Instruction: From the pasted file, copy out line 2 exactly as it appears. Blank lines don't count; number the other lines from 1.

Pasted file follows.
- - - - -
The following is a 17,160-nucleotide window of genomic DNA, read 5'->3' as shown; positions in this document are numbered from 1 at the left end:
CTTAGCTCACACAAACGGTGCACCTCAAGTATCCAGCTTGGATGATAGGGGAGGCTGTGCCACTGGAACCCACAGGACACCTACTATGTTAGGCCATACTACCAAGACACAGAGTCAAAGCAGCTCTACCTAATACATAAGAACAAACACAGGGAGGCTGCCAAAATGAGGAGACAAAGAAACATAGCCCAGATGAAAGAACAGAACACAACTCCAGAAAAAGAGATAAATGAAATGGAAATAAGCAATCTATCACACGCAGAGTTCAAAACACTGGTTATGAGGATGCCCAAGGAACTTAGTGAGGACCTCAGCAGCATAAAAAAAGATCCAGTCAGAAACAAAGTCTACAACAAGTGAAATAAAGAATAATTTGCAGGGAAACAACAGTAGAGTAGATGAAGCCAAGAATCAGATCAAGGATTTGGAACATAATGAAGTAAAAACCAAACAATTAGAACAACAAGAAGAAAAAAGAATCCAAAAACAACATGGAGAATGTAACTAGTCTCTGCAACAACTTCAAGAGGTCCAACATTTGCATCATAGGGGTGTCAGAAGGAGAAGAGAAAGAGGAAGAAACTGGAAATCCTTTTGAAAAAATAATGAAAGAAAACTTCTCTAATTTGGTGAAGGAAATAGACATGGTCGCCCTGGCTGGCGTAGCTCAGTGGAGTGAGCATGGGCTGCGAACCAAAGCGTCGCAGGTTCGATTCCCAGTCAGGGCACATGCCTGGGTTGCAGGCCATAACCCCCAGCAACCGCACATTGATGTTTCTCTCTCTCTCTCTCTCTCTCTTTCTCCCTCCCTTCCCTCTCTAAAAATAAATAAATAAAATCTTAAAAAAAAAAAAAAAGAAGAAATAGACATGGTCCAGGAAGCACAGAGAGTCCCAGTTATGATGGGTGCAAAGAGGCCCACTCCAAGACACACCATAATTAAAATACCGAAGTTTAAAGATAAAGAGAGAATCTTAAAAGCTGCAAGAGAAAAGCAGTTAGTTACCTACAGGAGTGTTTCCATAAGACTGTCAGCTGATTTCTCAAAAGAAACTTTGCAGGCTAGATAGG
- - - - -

CTTAGCTCACACAAACGGTGCACCTCAAGTATCCAGCTTGGATGATAGGGGAGGCTGTGCCACTGGAACCCACAGGACACCTACTATGTTAGGCCATACTACCAAGACACAGAGTCAAAGCAGCTCTACCTAATACATAAGAACAAACACAGGGAGGCTGCCAAAATGAGGAGACAAAGAAACATAGCCCAGATGAAAGAACAGAACACAACTCCAGAAAAAGAGATAAATGAAATGGAAATAAGCAATCTATCACACGCAGAGTTCAAAACACTGGTTATGAGGATGCCCAAGGAACTTAGTGAGGACCTCAGCAGCATAAAAAAAGATCCAGTCAGAAACAAAGTCTACAACAAGTGAAATAAAGAATAATTTGCAGGGAAACAACAGTAGAGTAGATGAAGCCAAGAATCAGATCAAGGATTTGGAACATAATGAAGTAAAAACCAAACAATTAGAACAACAAGAAGAAAAAAGAATCCAAAAACAACATGGAGAATGTAACTAGTCTCTGCAACAACTTCAAGAGGTCCAACATTTGCATCATAGGGGTGTCAGAAGGAGAAGAGAAAGAGGAAGAAACTGGAAATCCTTTTGAAAAAATAATGAAAGAAAACTTCTCTAATTTGGTGAAGGAAATAGACATGGTCGCCCTGGCTGGCGTAGCTCAGTGGAGTGAGCATGGGCTGCGAACCAAAGCGTCGCAGGTTCGATTCCCAGTCAGGGCACATGCCTGGGTTGCAGGCCATAACCCCCAGCAACCGCACATTGATGTTTCTCTCTCTCTCTCTCTCTCTCTTTCTCCCTCCCTTCCCTCTCTAAAAATAAATAAATAAAATCTTAAAAAAAAAAAAAAAGAAGAAATAGACATGGTCCAGGAAGCACAGAGAGTCCCAGTTATGATGGGTGCAAAGAGGCCCACTCCAAGACACACCATAATTAAAATACCGAAGTTTAAAGATAAAGAGAGAATCTTAAAAGCTGCAAGAGAAAAGCAGTTAGTTACCTACAGGAGTGTTTCCATAAGACTGTCAGCTGATTTCTCAAAAGAAACTTTGCAGGCTAGATAGG